Plan Maryland, as the administration calls it, would steer population growth into already developed areas while seeking to stop the seemingly-endless rings of suburbs radiating out from the state’s urban centers into forests and farmlands.
O’Malley will be armed with a new map and new statistics. The land-use map, updated for the first time since 2002, shows 128,650 acres of land were developed in the state over those nine years, according to the state Department of Planning. That’s good for 8.4 percent growth, or about twice as fast as the state has added population during that time.Read more...
The brick-and-mortar bookstore is, like most of the economy, dead or close to it. See: Amazon, growth of. See: Borders, tanking of. Everybody knows this.
So here’s Eileen McGervey, owner of One More Page bookstore in Arlington, standing next to her gourmet chocolates and a nice little wine selection, right across from the food and travel section, and she… opened in January of this year?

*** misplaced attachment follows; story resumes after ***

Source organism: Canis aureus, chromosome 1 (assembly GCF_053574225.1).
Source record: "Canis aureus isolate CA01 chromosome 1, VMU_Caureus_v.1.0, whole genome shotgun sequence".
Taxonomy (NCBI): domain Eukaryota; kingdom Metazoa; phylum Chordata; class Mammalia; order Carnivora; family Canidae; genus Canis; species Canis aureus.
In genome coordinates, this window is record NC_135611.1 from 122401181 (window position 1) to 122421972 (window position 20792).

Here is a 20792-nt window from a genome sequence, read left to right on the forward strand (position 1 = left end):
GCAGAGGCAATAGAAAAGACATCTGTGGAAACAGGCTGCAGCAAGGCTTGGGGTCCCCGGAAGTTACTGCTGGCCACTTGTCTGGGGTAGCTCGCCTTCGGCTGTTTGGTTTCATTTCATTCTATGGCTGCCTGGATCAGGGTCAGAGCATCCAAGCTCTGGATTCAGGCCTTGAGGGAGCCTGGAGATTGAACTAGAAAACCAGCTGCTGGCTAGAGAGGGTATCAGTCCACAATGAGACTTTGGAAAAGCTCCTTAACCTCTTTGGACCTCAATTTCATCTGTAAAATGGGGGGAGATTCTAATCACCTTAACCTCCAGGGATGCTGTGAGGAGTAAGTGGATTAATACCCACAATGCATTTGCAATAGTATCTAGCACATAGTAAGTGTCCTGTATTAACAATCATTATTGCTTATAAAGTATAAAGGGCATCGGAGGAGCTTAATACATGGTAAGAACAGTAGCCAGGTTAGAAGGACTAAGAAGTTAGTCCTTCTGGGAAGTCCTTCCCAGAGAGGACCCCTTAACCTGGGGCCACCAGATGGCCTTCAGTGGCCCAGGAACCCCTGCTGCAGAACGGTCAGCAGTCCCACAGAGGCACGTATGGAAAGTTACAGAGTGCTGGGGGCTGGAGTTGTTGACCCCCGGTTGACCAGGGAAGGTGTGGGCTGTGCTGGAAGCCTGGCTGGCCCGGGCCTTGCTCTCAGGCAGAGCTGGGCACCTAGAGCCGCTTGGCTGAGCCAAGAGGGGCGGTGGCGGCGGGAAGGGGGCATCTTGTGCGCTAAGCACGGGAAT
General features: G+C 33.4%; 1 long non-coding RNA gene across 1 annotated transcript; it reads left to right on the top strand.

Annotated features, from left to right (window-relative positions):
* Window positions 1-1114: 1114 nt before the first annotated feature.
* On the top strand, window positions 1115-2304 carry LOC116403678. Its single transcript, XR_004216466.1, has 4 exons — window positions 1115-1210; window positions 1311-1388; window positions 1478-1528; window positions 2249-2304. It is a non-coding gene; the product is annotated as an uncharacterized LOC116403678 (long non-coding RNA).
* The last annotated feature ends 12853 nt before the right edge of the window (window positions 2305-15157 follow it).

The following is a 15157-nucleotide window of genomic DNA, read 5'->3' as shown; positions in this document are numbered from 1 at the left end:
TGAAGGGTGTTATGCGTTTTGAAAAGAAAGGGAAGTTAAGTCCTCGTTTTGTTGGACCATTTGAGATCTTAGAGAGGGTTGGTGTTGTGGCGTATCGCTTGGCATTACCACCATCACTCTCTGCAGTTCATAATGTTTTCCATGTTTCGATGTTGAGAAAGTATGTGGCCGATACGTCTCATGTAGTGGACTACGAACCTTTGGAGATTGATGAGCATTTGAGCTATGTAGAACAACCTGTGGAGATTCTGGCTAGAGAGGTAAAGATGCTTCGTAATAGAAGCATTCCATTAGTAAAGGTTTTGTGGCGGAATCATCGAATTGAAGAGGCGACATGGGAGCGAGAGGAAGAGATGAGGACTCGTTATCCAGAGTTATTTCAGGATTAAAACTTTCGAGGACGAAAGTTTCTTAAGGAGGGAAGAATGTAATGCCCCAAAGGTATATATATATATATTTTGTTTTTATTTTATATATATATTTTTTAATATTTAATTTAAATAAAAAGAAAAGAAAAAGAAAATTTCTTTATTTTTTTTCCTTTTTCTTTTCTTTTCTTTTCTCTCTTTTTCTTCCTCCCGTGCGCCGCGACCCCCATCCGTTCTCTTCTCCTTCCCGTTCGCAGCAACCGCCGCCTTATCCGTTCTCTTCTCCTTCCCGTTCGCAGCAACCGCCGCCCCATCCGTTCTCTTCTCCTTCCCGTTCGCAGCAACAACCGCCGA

“It’s going well, we’re in a great neighborhood,” she says. “Where else do you get to meet such fun people?”
Scalping tickets to a rock concert can get you arrested. But reselling lifesaving medications at a hefty markup is a thriving business.
With the nation in the midst of a record shortage of prescription drugs — including vital medications used in everything from surgery to chemotherapy — unscrupulous marketers are stockpiling hard-to-find drugs and attempting to sell them back to hospitals at up to 50 times their normal prices, a new report says.
The Justice Department is investigating whether the Standard & Poor’s credit ratings agency improperly rated dozens of mortgage securities in the years leading up to the financial crisis, The New York Times reported Wednesday.